In the capital stack, having some of your own money, or at least money you can control, the equity, is critical. When you’re looking for land, when you’re planning a project, when you want to put land under contract and need to hire a team of consultants to understand exactly what you’ve got, you’ll need some cash to spend. It’s a given that the first dollars you’ll spend will be equity, creating value and an ownership position in the project you want to develop. After that, most real estate development projects will seek debt financing.
Lenders need to loan money. It’s what they do to earn revenue. Banks are the obvious choice of funding for good reason. Their mission is to loan money. Think back to how George Bailey explained it in It’s a Wonderful Life to his fellow citizens of Bedford Falls. The money doesn’t stay in the bank, it’s loaned to help the local businesses and property owners in the community. Banks lend, but they’re cautious and risk averse. They only need to make a minimal return on their debt investments, but they desperately want to avoid losing a penny.
If you can get through the bank hurdles, the money is cheap, and the funding can be readily available. But it’s not easy or quick, generally, to establish a lending relationship with a bank. Because real estate is risky, they want to be in a position so that even if the worst happens, they can recover their funds.
You’ll need an environmental study to prove there’s no nuclear waste or major earthquake faults on the site. You’ll need a very detailed land survey so there’s absolute clarity about what is being offered as collateral. You’ll need an appraisal that validates the value of the land. You’ll need a nice sales piece explaining the market and why your project is a can’t lose proposition.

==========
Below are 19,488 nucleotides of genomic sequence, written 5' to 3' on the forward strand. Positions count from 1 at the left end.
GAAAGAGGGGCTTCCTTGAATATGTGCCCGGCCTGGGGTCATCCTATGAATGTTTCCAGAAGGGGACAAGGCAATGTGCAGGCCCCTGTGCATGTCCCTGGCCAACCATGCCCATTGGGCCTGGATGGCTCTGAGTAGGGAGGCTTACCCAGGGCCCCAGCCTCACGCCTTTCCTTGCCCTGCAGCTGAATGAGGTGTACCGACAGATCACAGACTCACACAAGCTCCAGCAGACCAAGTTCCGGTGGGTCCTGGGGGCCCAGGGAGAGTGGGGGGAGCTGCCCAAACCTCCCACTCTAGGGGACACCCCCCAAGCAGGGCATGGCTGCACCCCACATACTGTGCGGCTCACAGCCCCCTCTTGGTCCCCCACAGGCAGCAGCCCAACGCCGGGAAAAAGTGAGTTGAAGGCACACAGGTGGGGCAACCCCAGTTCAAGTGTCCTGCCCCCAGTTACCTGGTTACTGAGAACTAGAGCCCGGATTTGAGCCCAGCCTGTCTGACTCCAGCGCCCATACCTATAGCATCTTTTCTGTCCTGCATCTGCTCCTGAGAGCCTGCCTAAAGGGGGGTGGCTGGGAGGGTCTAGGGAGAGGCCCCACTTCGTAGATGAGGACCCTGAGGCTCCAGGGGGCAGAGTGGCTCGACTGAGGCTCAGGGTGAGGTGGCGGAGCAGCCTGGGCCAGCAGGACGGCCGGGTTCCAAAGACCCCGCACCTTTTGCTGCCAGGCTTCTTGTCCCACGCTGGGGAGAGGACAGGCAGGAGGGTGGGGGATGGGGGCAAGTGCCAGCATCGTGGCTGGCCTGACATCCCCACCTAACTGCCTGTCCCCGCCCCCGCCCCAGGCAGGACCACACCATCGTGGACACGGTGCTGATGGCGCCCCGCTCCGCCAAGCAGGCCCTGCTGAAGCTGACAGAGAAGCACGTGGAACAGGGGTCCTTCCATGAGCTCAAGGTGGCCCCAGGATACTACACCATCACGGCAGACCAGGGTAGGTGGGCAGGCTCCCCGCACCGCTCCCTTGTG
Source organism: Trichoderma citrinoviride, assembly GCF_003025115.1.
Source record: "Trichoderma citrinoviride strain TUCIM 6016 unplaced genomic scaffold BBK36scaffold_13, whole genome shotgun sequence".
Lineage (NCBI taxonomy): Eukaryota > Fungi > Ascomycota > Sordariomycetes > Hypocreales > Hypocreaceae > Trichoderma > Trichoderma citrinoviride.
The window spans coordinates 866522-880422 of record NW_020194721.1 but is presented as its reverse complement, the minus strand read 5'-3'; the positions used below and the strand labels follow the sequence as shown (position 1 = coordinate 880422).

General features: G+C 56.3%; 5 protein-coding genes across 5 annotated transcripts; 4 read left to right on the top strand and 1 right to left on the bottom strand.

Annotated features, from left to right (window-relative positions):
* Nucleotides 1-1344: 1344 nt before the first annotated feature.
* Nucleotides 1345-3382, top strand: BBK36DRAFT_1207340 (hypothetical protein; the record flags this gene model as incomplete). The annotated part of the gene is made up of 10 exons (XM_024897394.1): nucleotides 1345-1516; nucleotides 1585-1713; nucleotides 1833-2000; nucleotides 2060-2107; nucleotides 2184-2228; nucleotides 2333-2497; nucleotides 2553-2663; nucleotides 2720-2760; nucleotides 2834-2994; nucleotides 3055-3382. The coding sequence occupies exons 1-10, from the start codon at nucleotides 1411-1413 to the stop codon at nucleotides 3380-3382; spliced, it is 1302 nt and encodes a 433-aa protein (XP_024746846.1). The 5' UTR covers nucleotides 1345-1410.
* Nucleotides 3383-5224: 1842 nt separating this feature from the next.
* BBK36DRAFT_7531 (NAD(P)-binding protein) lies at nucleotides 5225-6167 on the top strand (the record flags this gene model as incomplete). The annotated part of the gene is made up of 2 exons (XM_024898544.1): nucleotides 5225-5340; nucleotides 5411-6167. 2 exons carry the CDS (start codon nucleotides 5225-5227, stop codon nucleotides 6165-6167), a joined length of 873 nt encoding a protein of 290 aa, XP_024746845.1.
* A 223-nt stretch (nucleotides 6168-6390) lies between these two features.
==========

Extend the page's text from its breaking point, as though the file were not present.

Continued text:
You’ll need attorneys to review the documents the bank wants you to execute. You’ll need proof from all the local government agencies proving you’re allowed to do the project and that they will provide services. You’ll need pretty pictures and maps. You might need to offer up everything else you own as a guarantee. And you’ll have to pay for all of this, including for the bank’s attorneys who draft the documents with a bias against you, to get it done.
Any significant business decisions you make about the project design, construction, and sales will be subject to approval by the bank. But the truth is, it’s worth it for the prime rate money available to pay for 70% to 80% of your total project costs, including the land acquisition.
There are other options. The hard money guys who are happy if you fail so they can take the project. The mezzanine debt lenders who may take your company if you fail. So, banks, despite the time and complexity they bring to the process, are a critical source of funding for almost every real estate development you see. Also, equity returns can be increased on a percentage basis with leverage. I’ll break the concept down and demonstrate that simply in a future blog post.
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